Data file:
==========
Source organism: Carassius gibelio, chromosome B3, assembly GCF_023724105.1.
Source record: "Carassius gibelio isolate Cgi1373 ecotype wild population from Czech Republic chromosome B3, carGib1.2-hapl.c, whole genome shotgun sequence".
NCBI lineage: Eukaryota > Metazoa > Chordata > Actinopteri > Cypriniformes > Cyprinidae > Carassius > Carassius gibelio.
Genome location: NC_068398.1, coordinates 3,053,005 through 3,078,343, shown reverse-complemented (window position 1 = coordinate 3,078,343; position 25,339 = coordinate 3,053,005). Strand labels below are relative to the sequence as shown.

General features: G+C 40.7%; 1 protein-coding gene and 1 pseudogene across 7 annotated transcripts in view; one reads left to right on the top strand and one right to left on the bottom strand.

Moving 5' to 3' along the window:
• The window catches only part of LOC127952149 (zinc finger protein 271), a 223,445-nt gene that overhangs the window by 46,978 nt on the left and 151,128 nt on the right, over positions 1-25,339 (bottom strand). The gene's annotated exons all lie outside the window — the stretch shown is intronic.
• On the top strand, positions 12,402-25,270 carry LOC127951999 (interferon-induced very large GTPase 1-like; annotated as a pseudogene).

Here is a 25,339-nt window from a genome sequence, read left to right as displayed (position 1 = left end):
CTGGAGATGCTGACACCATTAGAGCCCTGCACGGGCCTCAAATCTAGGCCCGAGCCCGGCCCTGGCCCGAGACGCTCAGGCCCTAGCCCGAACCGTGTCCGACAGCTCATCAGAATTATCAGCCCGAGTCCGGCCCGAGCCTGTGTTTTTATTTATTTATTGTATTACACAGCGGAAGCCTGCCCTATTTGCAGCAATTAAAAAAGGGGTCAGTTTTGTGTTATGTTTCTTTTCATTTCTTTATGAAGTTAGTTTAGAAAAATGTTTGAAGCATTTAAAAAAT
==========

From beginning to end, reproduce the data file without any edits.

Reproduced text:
Source organism: Carassius gibelio, chromosome B3, assembly GCF_023724105.1.
Source record: "Carassius gibelio isolate Cgi1373 ecotype wild population from Czech Republic chromosome B3, carGib1.2-hapl.c, whole genome shotgun sequence".
NCBI lineage: Eukaryota > Metazoa > Chordata > Actinopteri > Cypriniformes > Cyprinidae > Carassius > Carassius gibelio.
Genome location: NC_068398.1, coordinates 3,053,005 through 3,078,343, shown reverse-complemented (window position 1 = coordinate 3,078,343; position 25,339 = coordinate 3,053,005). Strand labels below are relative to the sequence as shown.

General features: G+C 40.7%; 1 protein-coding gene and 1 pseudogene across 7 annotated transcripts in view; one reads left to right on the top strand and one right to left on the bottom strand.

Moving 5' to 3' along the window:
• The window catches only part of LOC127952149 (zinc finger protein 271), a 223,445-nt gene that overhangs the window by 46,978 nt on the left and 151,128 nt on the right, over positions 1-25,339 (bottom strand). The gene's annotated exons all lie outside the window — the stretch shown is intronic.
• On the top strand, positions 12,402-25,270 carry LOC127951999 (interferon-induced very large GTPase 1-like; annotated as a pseudogene).

Here is a 25,339-nt window from a genome sequence, read left to right as displayed (position 1 = left end):
CTGGAGATGCTGACACCATTAGAGCCCTGCACGGGCCTCAAATCTAGGCCCGAGCCCGGCCCTGGCCCGAGACGCTCAGGCCCTAGCCCGAACCGTGTCCGACAGCTCATCAGAATTATCAGCCCGAGTCCGGCCCGAGCCTGTGTTTTTATTTATTTATTGTATTACACAGCGGAAGCCTGCCCTATTTGCAGCAATTAAAAAAGGGGTCAGTTTTGTGTTATGTTTCTTTTCATTTCTTTATGAAGTTAGTTTAGAAAAATGTTTGAAGCATTTAAAAAAT